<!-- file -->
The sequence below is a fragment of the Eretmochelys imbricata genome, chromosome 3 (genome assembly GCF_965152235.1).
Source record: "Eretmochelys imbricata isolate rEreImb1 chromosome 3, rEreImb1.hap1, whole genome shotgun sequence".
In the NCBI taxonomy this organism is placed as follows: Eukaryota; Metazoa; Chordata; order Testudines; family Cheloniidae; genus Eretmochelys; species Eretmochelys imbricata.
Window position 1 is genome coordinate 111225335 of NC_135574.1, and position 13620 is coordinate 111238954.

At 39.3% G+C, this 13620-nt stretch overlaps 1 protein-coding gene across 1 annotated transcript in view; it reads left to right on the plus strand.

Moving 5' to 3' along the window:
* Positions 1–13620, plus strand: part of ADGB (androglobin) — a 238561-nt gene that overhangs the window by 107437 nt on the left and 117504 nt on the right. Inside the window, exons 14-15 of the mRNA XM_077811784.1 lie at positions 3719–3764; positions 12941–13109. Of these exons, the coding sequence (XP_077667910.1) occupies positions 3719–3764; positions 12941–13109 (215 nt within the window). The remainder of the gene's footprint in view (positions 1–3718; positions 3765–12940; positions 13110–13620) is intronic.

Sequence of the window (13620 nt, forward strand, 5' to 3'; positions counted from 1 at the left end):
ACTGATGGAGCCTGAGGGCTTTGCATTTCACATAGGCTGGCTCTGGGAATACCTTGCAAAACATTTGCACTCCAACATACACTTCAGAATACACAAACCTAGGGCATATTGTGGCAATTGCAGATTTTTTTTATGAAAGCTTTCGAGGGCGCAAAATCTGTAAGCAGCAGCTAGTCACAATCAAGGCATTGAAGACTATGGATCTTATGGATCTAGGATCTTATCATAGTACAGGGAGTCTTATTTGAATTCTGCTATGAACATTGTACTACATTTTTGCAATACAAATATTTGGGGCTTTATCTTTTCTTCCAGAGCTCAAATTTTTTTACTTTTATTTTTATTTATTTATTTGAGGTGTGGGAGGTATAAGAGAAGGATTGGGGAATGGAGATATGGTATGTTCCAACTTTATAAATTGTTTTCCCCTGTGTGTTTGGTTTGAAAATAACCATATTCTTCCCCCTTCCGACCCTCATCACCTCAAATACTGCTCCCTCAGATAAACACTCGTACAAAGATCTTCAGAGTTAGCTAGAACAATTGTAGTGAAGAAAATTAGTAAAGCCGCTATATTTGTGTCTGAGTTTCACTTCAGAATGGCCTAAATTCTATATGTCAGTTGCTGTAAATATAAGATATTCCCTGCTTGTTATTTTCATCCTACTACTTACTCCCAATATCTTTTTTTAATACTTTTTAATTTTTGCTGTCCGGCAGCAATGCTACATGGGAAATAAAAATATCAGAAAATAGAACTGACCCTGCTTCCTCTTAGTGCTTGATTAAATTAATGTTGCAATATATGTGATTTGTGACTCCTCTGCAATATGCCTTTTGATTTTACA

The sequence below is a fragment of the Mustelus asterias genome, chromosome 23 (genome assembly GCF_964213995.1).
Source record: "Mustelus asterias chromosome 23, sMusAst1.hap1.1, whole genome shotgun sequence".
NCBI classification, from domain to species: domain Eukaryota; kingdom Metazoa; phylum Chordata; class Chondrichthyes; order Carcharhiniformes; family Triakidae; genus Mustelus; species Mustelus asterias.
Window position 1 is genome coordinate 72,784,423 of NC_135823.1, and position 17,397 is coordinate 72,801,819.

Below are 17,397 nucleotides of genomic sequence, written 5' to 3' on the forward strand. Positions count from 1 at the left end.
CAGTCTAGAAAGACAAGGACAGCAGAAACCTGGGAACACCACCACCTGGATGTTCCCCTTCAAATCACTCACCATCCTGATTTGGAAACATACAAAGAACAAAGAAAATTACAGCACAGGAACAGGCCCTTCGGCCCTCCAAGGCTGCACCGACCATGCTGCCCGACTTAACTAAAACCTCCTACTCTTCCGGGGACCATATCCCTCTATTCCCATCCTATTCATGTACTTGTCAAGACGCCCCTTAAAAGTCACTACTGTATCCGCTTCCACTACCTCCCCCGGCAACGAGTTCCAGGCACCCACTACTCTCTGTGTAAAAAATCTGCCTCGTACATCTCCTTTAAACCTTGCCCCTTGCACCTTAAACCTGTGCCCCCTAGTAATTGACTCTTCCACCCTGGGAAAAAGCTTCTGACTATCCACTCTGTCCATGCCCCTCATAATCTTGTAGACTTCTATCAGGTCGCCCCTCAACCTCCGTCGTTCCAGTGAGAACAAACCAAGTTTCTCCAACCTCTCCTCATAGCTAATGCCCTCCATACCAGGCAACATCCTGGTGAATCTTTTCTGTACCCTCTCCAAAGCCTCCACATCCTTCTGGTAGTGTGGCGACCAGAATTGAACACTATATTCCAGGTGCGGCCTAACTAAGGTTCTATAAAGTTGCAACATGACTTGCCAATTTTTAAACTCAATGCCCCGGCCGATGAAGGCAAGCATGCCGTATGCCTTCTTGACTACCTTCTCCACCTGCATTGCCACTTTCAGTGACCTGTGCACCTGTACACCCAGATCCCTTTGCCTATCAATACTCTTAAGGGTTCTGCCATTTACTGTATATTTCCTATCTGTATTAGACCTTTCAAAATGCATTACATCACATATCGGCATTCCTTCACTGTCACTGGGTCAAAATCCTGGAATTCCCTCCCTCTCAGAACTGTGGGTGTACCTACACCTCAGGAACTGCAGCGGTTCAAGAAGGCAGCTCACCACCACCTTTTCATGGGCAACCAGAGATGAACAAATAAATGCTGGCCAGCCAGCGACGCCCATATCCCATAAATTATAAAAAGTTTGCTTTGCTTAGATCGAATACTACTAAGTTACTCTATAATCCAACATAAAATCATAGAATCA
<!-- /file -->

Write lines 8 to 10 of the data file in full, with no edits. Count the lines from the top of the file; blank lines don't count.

Sequence of the window (13620 nt, forward strand, 5' to 3'; positions counted from 1 at the left end):
ACTGATGGAGCCTGAGGGCTTTGCATTTCACATAGGCTGGCTCTGGGAATACCTTGCAAAACATTTGCACTCCAACATACACTTCAGAATACACAAACCTAGGGCATATTGTGGCAATTGCAGATTTTTTTTATGAAAGCTTTCGAGGGCGCAAAATCTGTAAGCAGCAGCTAGTCACAATCAAGGCATTGAAGACTATGGATCTTATGGATCTAGGATCTTATCATAGTACAGGGAGTCTTATTTGAATTCTGCTATGAACATTGTACTACATTTTTGCAATACAAATATTTGGGGCTTTATCTTTTCTTCCAGAGCTCAAATTTTTTTACTTTTATTTTTATTTATTTATTTGAGGTGTGGGAGGTATAAGAGAAGGATTGGGGAATGGAGATATGGTATGTTCCAACTTTATAAATTGTTTTCCCCTGTGTGTTTGGTTTGAAAATAACCATATTCTTCCCCCTTCCGACCCTCATCACCTCAAATACTGCTCCCTCAGATAAACACTCGTACAAAGATCTTCAGAGTTAGCTAGAACAATTGTAGTGAAGAAAATTAGTAAAGCCGCTATATTTGTGTCTGAGTTTCACTTCAGAATGGCCTAAATTCTATATGTCAGTTGCTGTAAATATAAGATATTCCCTGCTTGTTATTTTCATCCTACTACTTACTCCCAATATCTTTTTTTAATACTTTTTAATTTTTGCTGTCCGGCAGCAATGCTACATGGGAAATAAAAATATCAGAAAATAGAACTGACCCTGCTTCCTCTTAGTGCTTGATTAAATTAATGTTGCAATATATGTGATTTGTGACTCCTCTGCAATATGCCTTTTGATTTTACA

The sequence below is a fragment of the Mustelus asterias genome, chromosome 23 (genome assembly GCF_964213995.1).